What is an Annotated Bibliography?
What is a bibliography? Often called a “works cited list” or “reference list,” it’s a list, usually found at the end of your project, that displays all of the sources that you used in your research project. In this list, you may have websites, books, newspapers, magazines, or other types of sources that were used.
Each listed source, also called a “citation,” shares information about the author, title, publishing year, and other items. Citations are provided so that others can find the sources themselves.
An annotated bibliography is a list of citations to books, articles, and documents where each citation is followed by a brief (usually about 100 to 150 words) descriptive and evaluative paragraph, the annotation.
Why Have One?
Sometimes instructors want you to include an “annotated bibliography.” An annotated bibliography includes three items for each source:
- the citation
- a short summary of the source
- your personal thoughts and insights from the source
The purpose of the annotation is to inform the reader of the relevance, accuracy, location, and quality of the sources cited. Please check with your teacher or professor first to see if an annotated bibliography/works cited page is needed for your paper.
- Create the citation in MLA, APA, or another style that your teacher instructs you to cite in. Your teacher will tell you which style you should use.
- Write a few sentences summarizing the source. What was it about? What was the main point of it?
Your Personal Thoughts and Insights
- Was the source helpful for your particular assignment?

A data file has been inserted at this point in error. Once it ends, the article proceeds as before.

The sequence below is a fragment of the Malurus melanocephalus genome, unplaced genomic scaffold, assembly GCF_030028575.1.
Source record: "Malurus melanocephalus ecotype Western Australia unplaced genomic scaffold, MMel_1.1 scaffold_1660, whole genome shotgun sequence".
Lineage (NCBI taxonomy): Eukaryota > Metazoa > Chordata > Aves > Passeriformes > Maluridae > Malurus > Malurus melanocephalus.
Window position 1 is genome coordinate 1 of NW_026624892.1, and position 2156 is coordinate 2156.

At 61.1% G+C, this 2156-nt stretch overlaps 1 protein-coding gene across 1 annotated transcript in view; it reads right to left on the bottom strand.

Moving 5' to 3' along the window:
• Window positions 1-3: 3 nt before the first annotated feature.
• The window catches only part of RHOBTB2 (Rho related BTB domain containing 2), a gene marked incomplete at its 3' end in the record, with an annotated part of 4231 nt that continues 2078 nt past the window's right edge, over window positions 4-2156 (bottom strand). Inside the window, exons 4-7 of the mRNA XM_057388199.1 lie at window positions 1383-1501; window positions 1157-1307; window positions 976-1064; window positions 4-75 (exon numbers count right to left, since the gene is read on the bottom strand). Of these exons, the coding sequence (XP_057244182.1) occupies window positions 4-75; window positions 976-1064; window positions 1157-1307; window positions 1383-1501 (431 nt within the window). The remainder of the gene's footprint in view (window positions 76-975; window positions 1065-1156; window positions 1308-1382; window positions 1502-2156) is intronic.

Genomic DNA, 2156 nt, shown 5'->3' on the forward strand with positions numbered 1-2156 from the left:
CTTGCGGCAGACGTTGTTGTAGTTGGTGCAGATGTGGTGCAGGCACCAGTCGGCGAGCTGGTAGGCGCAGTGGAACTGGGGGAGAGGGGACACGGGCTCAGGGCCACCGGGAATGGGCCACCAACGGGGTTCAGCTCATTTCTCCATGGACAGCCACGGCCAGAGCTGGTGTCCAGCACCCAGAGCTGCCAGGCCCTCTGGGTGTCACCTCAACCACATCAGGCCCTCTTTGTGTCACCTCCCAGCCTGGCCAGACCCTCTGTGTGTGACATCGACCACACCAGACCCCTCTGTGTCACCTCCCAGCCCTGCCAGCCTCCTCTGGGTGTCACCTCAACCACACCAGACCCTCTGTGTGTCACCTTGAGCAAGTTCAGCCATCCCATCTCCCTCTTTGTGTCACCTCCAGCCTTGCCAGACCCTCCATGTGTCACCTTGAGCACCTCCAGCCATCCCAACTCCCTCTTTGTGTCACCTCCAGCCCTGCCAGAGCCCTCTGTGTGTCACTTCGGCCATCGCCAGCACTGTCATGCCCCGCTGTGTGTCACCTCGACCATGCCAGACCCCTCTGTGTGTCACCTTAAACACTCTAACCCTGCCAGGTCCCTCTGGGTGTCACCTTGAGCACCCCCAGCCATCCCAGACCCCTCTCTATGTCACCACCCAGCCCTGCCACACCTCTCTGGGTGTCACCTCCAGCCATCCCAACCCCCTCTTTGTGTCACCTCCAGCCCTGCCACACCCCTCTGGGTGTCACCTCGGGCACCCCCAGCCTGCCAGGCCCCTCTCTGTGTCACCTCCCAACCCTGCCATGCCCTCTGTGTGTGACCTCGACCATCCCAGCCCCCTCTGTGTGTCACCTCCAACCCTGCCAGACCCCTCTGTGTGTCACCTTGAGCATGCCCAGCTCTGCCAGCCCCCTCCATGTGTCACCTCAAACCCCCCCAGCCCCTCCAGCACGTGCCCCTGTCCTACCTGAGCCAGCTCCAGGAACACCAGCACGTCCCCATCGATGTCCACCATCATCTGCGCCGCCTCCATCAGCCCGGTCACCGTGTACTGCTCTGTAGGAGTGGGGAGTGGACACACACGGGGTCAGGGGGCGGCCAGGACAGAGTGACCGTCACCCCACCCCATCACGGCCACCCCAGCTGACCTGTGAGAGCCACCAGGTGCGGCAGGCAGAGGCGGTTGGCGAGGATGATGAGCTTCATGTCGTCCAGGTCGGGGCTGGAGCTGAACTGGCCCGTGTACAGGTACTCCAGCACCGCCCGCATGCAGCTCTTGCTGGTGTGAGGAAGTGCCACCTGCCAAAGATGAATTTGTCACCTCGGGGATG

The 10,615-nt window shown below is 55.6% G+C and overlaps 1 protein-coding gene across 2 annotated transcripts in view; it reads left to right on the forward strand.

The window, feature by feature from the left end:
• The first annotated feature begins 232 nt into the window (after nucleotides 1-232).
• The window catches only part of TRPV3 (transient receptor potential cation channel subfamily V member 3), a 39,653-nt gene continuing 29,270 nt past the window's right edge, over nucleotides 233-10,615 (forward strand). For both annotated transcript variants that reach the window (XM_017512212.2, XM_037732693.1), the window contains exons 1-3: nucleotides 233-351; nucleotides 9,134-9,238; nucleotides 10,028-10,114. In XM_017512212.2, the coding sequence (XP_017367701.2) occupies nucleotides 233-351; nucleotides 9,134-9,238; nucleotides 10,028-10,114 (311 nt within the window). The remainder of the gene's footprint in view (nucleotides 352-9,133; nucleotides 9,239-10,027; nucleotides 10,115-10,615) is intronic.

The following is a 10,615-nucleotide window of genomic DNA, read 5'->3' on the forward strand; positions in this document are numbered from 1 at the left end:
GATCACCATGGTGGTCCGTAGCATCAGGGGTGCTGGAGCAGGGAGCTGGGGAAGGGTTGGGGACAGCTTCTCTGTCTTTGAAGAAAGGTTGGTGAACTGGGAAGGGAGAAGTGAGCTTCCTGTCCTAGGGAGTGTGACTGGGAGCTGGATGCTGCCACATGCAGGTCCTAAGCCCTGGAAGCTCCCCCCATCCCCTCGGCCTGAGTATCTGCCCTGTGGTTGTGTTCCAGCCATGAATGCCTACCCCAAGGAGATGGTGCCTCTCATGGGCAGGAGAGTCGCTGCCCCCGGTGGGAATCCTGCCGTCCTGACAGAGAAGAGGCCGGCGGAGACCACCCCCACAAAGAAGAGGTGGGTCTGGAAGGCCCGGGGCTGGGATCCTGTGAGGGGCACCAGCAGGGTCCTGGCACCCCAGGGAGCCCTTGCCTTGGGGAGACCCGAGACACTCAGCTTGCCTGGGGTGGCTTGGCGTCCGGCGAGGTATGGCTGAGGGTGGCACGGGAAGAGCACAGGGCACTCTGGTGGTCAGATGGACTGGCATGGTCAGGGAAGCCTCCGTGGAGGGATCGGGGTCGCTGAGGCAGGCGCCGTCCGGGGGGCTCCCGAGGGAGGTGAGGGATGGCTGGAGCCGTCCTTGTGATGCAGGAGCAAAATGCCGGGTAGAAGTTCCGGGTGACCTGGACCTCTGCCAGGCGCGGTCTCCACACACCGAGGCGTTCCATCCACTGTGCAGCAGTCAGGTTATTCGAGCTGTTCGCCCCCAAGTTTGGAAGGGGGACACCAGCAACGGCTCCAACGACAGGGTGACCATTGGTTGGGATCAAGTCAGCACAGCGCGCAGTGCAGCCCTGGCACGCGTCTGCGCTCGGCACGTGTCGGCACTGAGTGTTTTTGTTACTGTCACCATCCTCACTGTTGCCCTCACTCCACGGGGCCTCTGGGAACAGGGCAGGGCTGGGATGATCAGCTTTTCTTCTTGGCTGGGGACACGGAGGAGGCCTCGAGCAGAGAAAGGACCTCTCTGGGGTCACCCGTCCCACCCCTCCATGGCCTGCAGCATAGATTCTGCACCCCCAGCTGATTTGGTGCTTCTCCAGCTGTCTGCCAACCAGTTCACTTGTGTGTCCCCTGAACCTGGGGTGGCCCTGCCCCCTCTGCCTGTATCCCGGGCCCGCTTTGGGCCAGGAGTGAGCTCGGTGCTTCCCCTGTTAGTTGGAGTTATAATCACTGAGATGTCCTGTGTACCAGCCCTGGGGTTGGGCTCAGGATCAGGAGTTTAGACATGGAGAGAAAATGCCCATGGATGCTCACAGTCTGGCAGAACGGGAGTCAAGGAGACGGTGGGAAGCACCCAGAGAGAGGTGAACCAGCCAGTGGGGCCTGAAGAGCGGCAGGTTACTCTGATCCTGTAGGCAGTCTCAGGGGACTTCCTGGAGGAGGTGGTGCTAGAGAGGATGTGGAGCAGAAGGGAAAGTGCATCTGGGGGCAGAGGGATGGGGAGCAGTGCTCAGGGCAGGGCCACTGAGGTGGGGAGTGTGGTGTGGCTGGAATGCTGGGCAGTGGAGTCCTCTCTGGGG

- How did it help answer your research question(s)?
- How was this source different than the other sources used?
- Did the source change your thinking on the research topic?
- How did the source affect you?
- Citations are listed in alphabetical order
- Format your paper according to the MLA or APA guidelines (include the link to the MLA and APA guideline pages)
Example (in MLA):
Example (in APA):
Did you know that you can create annotated bibliographies using EasyBib citation tools? Go to any citation form and simply click the “Add Annotation” button at the bottom. A space will open up that allows you to add your own annotation for the citation.
Carson, R. (1962). The obligation to endure. In Silent spring (pp. 5-13). Boston: Houghton Mifflin.
Carson, in this chapter from Silent Spring, claims that chemical pollution, especially in the form of pesticides, is "the most alarming of all man's assaults upon the environment" (152). Modern science's creation of new chemicals (almost five hundred a day) and their subsequent use--two hundred of them alone used to kill pests of all kinds--have begun to alter the biological environment irrevocably, so that nuclear warfare is no longer the most certain means of wiping out life on the planet. Instead, the real killer becomes the many poisons we use to wipe out pests. These already are causing and will cause ultimately all kinds of genetic alterations in plant and animal life that will bring about the end of life as we know it. Carson does not advocate a complete end to chemical pest control, but she does insist that chemicals should be used only after they have been thoroughly investigated, tested, and understood. And then they should be used only by those who understand how to use them and their potential for both benefit and harm.
The second annotation is longer than the first, but it is also evaluative. A descriptive annotation is simply a list of topics an author talks about, while an evaluative annotation states conclusively what the author thought about, how he/she thought about it, and what it finally meant for the piece of writing he/she produced. Ask your instructor how you should write your annotations.